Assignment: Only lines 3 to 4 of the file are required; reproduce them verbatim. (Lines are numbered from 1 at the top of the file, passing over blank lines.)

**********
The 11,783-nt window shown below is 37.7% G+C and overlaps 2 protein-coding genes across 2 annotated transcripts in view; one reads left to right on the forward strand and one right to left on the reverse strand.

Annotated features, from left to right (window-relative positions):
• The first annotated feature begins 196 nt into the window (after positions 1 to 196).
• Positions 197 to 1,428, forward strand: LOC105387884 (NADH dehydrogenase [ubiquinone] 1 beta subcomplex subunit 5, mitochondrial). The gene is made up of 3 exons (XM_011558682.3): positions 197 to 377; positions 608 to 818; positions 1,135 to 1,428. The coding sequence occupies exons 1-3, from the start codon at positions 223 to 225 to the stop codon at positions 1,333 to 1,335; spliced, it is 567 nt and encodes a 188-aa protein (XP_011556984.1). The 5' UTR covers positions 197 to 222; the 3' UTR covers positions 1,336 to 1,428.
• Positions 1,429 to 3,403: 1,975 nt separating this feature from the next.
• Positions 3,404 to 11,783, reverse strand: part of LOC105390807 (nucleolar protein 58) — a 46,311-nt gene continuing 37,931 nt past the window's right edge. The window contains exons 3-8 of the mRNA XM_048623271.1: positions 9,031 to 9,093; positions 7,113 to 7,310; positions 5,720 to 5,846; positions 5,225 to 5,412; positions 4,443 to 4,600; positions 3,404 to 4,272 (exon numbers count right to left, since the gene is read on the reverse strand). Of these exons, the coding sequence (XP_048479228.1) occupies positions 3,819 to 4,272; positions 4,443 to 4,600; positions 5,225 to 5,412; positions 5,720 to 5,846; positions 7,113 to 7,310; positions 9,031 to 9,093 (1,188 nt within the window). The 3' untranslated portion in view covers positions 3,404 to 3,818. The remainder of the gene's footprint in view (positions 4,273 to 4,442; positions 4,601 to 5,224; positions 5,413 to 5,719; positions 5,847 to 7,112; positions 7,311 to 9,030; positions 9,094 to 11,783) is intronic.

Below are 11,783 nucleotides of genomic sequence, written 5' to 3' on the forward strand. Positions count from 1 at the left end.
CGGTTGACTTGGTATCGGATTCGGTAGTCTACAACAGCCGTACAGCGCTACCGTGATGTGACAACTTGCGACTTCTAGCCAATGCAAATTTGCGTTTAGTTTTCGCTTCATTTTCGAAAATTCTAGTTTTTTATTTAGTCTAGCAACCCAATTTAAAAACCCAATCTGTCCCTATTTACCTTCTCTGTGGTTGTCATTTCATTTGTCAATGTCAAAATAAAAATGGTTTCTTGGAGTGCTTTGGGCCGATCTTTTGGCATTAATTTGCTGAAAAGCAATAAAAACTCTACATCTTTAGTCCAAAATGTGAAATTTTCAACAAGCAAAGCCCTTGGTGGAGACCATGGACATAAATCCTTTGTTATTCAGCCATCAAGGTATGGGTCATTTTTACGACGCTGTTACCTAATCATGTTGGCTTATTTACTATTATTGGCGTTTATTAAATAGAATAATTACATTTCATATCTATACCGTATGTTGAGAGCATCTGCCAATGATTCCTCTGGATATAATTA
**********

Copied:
• The first annotated feature begins 196 nt into the window (after positions 1 to 196).
• Positions 197 to 1,428, forward strand: LOC105387884 (NADH dehydrogenase [ubiquinone] 1 beta subcomplex subunit 5, mitochondrial). The gene is made up of 3 exons (XM_011558682.3): positions 197 to 377; positions 608 to 818; positions 1,135 to 1,428. The coding sequence occupies exons 1-3, from the start codon at positions 223 to 225 to the stop codon at positions 1,333 to 1,335; spliced, it is 567 nt and encodes a 188-aa protein (XP_011556984.1). The 5' UTR covers positions 197 to 222; the 3' UTR covers positions 1,336 to 1,428.